We analyzed morphine clearance values in infants receiving the drug by continuous i.v. infusion for analgesia after surgery, because we found lower steady-state morphine concentrations than we expected from our previous studies. Infants received morphine after a loading dose of 0.05 mg/kg and continuous infusion calculated to reach a steady-state concentration of 20 ng/mL. Blood was sampled twice on Postoperative Day 1 at times separated by at least 2 h, and morphine and morphine-6-glucuronide (M-6-G) concentrations were determined by high-performance liquid chromatography. Clearance of morphine was calculated as infusion rate divided by the steady-state morphine concentration. Morphine given to 26 infants by continuous i.v. infusion after major noncardiac surgery has rapidly increasing clearance values, from a median value of 9.2 mL x min(-1) x kg(-1) in infants 1-7 days old, 25.3 in infants 31-90 days old, and 31.0 in infants 91-180 days old to 48.9 in infants 180-380 days old. Adult clearance values are reached by 1 mo of age, more quickly than in infants of the same age previously studied who received morphine after cardiac surgeries. M-6-G was measured in all infants. The ratio of M-6-G to morphine concentrations was 1.9-2.1 in these infants, which is lower than ratios reported in older infants or adults by others, but higher than those reported in newborns. Infants with normal cardiovascular systems undergoing surgery clear morphine more efficiently than infants of the same age undergoing cardiac surgery.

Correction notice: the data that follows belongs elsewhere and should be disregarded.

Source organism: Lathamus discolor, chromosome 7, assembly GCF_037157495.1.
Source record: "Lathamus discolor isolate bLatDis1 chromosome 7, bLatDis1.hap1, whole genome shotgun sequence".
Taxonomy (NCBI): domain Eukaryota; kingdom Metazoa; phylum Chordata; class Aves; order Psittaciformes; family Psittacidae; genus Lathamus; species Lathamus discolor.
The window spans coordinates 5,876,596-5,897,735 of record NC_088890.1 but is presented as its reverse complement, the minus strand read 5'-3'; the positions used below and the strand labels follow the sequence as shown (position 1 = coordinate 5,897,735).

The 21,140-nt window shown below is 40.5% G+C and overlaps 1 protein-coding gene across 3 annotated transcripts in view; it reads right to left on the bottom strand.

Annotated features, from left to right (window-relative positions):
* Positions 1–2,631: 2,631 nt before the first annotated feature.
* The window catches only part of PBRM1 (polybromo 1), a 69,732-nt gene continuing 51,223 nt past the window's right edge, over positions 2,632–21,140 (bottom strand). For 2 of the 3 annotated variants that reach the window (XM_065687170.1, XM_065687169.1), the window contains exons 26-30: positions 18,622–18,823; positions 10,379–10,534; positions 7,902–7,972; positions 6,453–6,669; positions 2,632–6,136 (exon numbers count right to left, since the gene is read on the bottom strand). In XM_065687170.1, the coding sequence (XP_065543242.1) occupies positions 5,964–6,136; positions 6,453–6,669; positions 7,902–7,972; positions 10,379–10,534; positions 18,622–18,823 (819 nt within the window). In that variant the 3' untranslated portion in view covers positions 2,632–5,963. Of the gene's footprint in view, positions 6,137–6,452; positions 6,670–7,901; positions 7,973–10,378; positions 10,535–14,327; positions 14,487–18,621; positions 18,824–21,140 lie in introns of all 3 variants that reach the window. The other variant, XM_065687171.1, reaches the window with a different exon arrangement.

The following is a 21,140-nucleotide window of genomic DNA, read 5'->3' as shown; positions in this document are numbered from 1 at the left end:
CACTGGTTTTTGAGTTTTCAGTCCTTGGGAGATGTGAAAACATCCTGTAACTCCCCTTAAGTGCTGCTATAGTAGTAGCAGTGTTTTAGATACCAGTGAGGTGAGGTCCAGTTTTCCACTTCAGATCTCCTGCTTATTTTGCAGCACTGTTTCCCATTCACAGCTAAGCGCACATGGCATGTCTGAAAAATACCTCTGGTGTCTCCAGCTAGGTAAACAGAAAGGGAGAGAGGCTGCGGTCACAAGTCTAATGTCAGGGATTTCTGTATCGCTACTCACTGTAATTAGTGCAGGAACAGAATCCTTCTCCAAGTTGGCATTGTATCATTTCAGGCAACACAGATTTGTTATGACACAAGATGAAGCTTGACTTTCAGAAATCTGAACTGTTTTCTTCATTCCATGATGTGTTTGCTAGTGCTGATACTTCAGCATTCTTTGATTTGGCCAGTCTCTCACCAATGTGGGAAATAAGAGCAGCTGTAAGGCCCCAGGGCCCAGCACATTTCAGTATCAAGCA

Implications: Morphine removal from the body is slow in newborns but increases to reach adult values in the first months of life. Calculating the clearance of morphine from blood samples drawn during continuous i.v. infusions after surgery shows that this maturation occurs more quickly in infants undergoing noncardiac surgery (by 1-3 mo of age) than in those receiving morphine after cardiac surgery (by 6-12 mo of age).